Around the world, government’s fret
Is it safe to reopen yet?
As growth worldwide slows
Each government knows
Elections are now the real threat
The common theme in markets today, the one that is driving asset prices higher, is that we are beginning to see a number of countries, and in the US, states, schedule the easing of restrictions on activity. Notably, in Italy, the European epicenter of the virus, PM Conte is trying to reschedule the return to some sense of normality with the first relief to occur one week from today in the manufacturing and construction industries, followed by retailers two weeks later. Personal services and restaurants, alas, must wait until June 1 at the earliest. While that hardly seems like an aggressive schedule, the forces arrayed on both sides of the argument grow louder with each passing day, neither of which has been able to convince the other side. (This sounds like the Democrats and Republicans in Congress.) But the reality is, there is no true playbook as to the “right” way to do this as we still know remarkably little about the disease, and its true infectiousness. Of course, collapsing the global economy in fear is likely to result in just as many, if not more, victims.
But it’s not just Italy that is starting. In the US, Georgia is under close scrutiny as it begins easing restrictions as of today. New York’s Governor Cuomo is now talking about a phased in reopening of certain areas, mostly upstate NY, beginning on May 15. And the truth is that many states in the US are preparing to reopen sections of their respective economies. The same is true throughout Europe and Asia, as the rolling lockdowns globally have essentially inflicted as much pain as governments can tolerate.
Of course, the real question is, what exactly does it mean to reopen the economy? I think it is fair to say that the immediate future will not at all resemble the pre-virus situation. Even assuming that most personal financial situations were not completely disrupted (and they truly were), how many people are going to rush out to sit in a movie theater with 200 strangers? How many people are going to jump on an enclosed metal tube with recirculated air for a quick weekend getaway? In fact, how many are going to be willing to go out to their favorite restaurant, assuming it reopens? After all, you cannot eat dinner while wearing an N95 mask!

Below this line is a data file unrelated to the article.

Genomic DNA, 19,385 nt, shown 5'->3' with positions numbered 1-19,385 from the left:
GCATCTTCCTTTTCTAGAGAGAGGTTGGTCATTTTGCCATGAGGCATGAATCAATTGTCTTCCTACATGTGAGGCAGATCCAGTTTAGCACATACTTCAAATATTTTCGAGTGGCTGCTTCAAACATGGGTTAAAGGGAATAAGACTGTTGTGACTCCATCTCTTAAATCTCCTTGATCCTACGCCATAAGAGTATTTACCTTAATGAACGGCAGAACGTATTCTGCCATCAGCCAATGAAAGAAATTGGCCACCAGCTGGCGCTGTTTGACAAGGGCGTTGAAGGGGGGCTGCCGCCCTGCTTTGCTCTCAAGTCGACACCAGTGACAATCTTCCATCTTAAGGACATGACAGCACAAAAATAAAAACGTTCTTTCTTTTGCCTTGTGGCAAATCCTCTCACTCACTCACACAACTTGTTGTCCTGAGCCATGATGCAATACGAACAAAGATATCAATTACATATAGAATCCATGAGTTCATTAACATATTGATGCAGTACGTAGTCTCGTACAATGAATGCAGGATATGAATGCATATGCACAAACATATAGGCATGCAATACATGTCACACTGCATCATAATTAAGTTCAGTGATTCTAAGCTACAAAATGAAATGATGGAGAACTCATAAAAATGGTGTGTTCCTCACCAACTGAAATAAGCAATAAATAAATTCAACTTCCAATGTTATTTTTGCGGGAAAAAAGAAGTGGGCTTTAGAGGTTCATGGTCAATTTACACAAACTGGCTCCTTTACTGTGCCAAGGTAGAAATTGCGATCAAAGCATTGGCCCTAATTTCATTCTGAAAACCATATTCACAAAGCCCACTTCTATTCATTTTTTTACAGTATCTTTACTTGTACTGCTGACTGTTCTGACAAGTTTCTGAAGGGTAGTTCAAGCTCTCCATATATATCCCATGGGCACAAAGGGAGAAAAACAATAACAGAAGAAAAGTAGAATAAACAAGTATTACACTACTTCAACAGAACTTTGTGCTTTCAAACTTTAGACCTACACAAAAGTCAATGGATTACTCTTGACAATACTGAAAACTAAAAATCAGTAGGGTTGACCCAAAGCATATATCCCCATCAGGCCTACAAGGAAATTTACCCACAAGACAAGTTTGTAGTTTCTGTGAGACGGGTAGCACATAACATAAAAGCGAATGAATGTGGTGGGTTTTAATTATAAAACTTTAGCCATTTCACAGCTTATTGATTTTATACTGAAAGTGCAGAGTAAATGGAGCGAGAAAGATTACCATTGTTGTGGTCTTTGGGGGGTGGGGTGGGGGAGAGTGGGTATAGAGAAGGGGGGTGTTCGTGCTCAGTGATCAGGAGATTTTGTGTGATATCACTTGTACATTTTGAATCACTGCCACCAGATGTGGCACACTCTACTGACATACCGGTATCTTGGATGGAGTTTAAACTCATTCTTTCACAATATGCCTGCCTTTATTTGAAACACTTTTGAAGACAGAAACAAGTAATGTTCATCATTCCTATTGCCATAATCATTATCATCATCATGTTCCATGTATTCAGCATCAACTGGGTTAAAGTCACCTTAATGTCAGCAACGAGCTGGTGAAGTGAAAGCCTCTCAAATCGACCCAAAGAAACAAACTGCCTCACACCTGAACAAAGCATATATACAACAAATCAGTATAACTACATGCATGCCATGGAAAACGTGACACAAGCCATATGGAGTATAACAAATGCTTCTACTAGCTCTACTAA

My point is, the upcoming recovery of this extraordinary economic disruption is likely to be very slow. In fact, history has shown that traumatic events of this nature (think the Depression in the 1930’s) result in significant behavioral changes, especially regarding personal financial habits. The virus has highlighted the fragility of many job situations. It has exposed just how many people worldwide live close to the edge with almost no ability to handle a situation that interrupts their employment cashflow. And these lessons are the type that stick. They will almost certainly result in reduced consumption and increased personal savings. And that is almost the exact opposite of what built the global economy since the end of WWII.
With this in mind, it strikes me that the dichotomy we continue to see in markets, where equity investors are remarkably bullish, while bond and commodity investors seem to be planning for a very long period of slow/negative growth, is going to ultimately be resolved in favor of the bond market. No matter how I consider the next several months, no scenario results in that fabled V-shaped recovery.